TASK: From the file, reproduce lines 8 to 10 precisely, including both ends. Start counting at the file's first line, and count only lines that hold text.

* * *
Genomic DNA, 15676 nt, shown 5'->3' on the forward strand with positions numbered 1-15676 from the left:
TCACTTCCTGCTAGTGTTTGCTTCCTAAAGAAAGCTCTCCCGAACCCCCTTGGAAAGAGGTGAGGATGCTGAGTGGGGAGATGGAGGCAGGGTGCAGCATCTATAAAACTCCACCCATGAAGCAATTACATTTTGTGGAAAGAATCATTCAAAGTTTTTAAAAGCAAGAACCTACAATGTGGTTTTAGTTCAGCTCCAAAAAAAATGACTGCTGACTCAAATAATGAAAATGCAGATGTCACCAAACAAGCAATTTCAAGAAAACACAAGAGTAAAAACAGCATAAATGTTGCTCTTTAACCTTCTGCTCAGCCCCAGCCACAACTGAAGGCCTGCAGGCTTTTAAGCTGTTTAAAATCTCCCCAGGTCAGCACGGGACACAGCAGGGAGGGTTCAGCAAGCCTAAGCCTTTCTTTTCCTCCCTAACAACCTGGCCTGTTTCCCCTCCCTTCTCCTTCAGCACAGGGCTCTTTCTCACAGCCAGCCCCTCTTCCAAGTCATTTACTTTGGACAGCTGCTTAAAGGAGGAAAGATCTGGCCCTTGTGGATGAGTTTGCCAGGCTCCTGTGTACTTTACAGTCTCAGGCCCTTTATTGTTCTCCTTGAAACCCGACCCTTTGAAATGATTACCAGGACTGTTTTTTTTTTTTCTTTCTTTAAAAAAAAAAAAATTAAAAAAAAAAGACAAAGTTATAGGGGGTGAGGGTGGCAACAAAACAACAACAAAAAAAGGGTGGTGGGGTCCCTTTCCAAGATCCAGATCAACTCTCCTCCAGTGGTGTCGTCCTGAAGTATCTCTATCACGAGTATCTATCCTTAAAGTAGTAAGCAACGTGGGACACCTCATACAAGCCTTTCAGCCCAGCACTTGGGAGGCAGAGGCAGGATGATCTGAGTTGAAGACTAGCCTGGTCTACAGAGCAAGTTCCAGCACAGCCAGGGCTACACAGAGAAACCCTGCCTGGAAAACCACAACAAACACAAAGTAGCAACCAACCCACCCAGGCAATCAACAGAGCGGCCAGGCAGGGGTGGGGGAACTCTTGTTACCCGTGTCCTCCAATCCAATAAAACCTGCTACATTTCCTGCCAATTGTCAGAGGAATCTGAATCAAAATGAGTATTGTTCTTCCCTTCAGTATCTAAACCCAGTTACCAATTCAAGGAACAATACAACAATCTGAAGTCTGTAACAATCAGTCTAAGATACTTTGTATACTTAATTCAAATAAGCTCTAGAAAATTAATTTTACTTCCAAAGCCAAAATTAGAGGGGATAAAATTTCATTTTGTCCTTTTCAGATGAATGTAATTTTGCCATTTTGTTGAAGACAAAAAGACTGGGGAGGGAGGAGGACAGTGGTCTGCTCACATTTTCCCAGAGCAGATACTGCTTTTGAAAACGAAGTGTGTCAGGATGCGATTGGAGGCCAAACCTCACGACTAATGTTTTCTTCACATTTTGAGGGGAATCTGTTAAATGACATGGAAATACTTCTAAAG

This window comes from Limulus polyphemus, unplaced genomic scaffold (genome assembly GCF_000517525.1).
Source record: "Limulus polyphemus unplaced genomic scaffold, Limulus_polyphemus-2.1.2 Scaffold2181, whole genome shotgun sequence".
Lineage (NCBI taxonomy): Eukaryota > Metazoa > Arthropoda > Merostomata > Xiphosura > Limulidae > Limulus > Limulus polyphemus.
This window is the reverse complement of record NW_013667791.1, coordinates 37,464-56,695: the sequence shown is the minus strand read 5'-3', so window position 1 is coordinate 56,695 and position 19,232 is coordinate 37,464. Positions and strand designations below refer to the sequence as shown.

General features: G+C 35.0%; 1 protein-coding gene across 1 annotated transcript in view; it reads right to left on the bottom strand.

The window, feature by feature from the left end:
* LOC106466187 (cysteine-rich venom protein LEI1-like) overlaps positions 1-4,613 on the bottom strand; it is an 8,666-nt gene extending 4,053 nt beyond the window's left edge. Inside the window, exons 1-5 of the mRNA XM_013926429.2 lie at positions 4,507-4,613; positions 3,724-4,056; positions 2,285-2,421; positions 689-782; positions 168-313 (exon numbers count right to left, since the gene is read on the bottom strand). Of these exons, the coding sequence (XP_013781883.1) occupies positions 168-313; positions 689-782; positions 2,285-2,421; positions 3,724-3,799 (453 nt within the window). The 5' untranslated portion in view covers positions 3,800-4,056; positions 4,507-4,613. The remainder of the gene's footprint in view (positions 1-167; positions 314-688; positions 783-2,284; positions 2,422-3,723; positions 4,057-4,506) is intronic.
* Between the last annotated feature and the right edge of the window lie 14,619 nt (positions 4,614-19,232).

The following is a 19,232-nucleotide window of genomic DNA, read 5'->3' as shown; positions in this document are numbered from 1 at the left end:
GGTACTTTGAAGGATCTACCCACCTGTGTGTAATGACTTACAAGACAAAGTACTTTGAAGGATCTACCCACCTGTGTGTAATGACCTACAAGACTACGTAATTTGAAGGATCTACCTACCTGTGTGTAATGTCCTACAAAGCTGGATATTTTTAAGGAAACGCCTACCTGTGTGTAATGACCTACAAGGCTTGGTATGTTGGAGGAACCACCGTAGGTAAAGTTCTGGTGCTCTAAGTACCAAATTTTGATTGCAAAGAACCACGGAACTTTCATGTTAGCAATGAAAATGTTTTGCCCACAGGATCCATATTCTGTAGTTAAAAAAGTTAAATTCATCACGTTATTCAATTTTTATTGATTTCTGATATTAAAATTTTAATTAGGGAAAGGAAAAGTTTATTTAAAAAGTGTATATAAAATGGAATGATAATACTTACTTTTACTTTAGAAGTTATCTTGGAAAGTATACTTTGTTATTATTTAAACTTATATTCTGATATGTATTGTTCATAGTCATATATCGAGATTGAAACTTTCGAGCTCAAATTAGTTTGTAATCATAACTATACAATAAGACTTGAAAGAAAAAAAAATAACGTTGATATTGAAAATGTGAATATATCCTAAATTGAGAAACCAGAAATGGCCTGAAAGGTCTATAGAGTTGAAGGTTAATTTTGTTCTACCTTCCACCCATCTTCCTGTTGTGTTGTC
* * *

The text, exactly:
The window, feature by feature from the left end:
* LOC106466187 (cysteine-rich venom protein LEI1-like) overlaps positions 1-4,613 on the bottom strand; it is an 8,666-nt gene extending 4,053 nt beyond the window's left edge. Inside the window, exons 1-5 of the mRNA XM_013926429.2 lie at positions 4,507-4,613; positions 3,724-4,056; positions 2,285-2,421; positions 689-782; positions 168-313 (exon numbers count right to left, since the gene is read on the bottom strand). Of these exons, the coding sequence (XP_013781883.1) occupies positions 168-313; positions 689-782; positions 2,285-2,421; positions 3,724-3,799 (453 nt within the window). The 5' untranslated portion in view covers positions 3,800-4,056; positions 4,507-4,613. The remainder of the gene's footprint in view (positions 1-167; positions 314-688; positions 783-2,284; positions 2,422-3,723; positions 4,057-4,506) is intronic.
* Between the last annotated feature and the right edge of the window lie 14,619 nt (positions 4,614-19,232).